A new British study shows that smartphones can cause anxiety and withdrawal symptoms in users addicted to the electronic gadgets.
Researchers from the University of Worcester have found that smartphones users have increased stress levels when they don't receive text messages. Users often have an obsessive need to check every incoming message or alert. Some users even report feeling phantom vibrations to convince them that they've received a call or text even when they haven't.
Global shipments of personal computers shrunk anew in the June quarter, underscoring the weakening interest on the device that has been the tech world's hero product since Apple, IBM and Microsoft launched their initial units in the early 1980s.
Smartphones which offer quick and easy access to the internet are increasingly being adopted by mobile phone users to help them in a professional capacity. However, it isn't work that stresses smartphone users but the personal use of such devices to keep tabs on their social networks and news that drives the anxiety.
"Smartphones are being used more and more to help people cope with different aspects of their life," said study author Richard Balding, a psychologist in the department of psychology at the University of Worcester, in England. "But the more they're being used the more we're actually becoming a bit dependent upon them, and actually courting stress instead of relieving it."
Balding and his colleagues asked 100 smartphone owners to complete a psychometric stress test and to answer a questionnaire. The researchers found that although many owners initially bought their smartphones for a professional capacity, most of them eventually ended up using the phones to keep track of their social networks. The users became so pressured to stay up to date with messages, E-mails and their social networking sites that they felt stressed and unhappy when their phones were inactive.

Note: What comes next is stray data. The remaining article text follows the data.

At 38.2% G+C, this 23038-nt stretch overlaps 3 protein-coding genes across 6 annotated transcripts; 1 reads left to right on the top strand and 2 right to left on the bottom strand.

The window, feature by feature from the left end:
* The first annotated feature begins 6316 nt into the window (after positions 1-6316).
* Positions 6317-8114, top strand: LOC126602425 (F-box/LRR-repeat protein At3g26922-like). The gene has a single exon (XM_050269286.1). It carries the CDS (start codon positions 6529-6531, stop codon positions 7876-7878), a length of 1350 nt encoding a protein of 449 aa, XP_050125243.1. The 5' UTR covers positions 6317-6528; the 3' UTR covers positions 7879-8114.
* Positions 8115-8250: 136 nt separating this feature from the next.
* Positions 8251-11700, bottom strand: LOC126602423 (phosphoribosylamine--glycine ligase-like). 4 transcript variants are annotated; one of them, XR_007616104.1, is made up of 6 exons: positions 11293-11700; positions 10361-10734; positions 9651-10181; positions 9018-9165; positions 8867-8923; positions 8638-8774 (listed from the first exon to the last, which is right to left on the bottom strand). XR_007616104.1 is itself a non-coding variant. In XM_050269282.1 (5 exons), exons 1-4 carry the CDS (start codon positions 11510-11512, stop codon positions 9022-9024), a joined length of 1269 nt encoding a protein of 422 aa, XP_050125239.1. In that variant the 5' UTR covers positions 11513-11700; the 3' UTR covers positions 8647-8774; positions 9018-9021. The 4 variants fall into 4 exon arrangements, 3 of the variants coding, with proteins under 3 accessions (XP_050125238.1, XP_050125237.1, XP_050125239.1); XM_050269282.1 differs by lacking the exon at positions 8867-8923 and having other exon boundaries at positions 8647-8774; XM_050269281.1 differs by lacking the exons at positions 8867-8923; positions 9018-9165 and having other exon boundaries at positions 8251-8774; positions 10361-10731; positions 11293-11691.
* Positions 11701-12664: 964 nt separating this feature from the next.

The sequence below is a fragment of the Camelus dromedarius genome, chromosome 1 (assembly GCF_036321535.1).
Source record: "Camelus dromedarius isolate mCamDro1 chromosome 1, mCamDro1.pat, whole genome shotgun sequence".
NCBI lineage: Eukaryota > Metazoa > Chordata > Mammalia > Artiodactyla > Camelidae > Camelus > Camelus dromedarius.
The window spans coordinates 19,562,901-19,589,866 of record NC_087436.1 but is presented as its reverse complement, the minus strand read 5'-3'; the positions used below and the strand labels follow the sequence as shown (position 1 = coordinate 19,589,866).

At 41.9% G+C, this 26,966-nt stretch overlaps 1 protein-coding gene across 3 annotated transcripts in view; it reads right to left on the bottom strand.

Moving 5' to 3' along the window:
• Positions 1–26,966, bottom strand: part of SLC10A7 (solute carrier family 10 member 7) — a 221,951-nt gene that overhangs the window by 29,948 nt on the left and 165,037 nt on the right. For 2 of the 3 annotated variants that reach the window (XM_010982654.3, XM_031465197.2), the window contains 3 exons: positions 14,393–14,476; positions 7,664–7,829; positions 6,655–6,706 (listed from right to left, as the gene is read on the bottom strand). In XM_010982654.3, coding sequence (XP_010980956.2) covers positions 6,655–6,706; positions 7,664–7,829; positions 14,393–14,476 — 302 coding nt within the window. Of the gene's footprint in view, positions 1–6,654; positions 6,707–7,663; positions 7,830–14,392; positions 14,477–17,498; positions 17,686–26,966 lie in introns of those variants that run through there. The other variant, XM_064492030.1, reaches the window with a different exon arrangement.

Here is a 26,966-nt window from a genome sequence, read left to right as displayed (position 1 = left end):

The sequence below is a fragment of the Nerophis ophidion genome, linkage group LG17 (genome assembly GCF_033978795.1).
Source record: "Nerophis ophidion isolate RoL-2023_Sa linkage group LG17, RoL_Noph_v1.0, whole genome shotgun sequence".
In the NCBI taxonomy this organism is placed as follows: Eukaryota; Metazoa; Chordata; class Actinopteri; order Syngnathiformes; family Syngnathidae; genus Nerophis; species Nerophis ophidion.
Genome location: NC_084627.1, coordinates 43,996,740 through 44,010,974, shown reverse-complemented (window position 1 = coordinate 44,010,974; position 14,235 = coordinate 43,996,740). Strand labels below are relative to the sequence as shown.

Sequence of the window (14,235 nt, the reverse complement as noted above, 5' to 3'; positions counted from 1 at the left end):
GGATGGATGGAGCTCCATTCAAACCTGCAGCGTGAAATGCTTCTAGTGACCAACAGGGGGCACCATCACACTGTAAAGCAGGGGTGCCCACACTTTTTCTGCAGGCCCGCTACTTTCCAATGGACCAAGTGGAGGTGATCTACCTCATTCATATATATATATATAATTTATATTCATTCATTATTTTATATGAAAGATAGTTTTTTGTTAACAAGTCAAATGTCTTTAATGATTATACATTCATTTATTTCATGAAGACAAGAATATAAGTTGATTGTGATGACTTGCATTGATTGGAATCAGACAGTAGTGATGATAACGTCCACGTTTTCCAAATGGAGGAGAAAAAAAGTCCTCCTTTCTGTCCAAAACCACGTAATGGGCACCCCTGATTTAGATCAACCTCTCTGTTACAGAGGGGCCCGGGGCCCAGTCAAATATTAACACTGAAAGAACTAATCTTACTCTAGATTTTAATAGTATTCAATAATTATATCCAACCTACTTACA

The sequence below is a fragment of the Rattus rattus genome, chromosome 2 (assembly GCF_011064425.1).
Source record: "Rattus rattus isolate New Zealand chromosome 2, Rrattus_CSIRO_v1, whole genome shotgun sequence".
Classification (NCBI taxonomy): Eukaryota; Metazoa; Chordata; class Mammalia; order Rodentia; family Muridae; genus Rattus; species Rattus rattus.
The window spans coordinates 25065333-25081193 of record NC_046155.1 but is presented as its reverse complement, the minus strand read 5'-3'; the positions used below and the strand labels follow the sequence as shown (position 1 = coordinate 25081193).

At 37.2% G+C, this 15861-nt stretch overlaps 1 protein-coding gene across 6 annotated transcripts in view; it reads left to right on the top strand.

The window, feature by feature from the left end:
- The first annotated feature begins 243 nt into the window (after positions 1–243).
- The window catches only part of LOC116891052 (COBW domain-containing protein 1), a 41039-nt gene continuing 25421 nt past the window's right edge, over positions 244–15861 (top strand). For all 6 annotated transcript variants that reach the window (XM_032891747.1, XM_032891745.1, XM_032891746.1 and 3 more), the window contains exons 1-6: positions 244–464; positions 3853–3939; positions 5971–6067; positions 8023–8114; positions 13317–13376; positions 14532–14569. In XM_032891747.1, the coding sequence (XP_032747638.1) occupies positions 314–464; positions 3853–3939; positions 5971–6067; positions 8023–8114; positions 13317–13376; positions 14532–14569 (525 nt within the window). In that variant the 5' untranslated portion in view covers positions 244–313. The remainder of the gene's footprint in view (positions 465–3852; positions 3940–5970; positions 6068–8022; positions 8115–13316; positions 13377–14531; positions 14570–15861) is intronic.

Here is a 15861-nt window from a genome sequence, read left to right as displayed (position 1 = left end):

"So many people have smartphones now that the effect they are having on their lives and the amount of time they are spending on them is, to be honest, quite scary. The amount smartphones are being used is going up and up with the introduction of new apps," Balding said.
"It is about weighing the good with the bad and moderating usage. From my study I found that users had a dependency with their phones and that they suffered from feelings of withdrawal when they didn't get any messages or alerts.''
The study also revealed that 37 percent of adults and 60 percent of teenagers admitted that they were addicted to their device.
The results of the study are slated to be presented Thursday at a meeting of the British Psychological Society in Chester, England.
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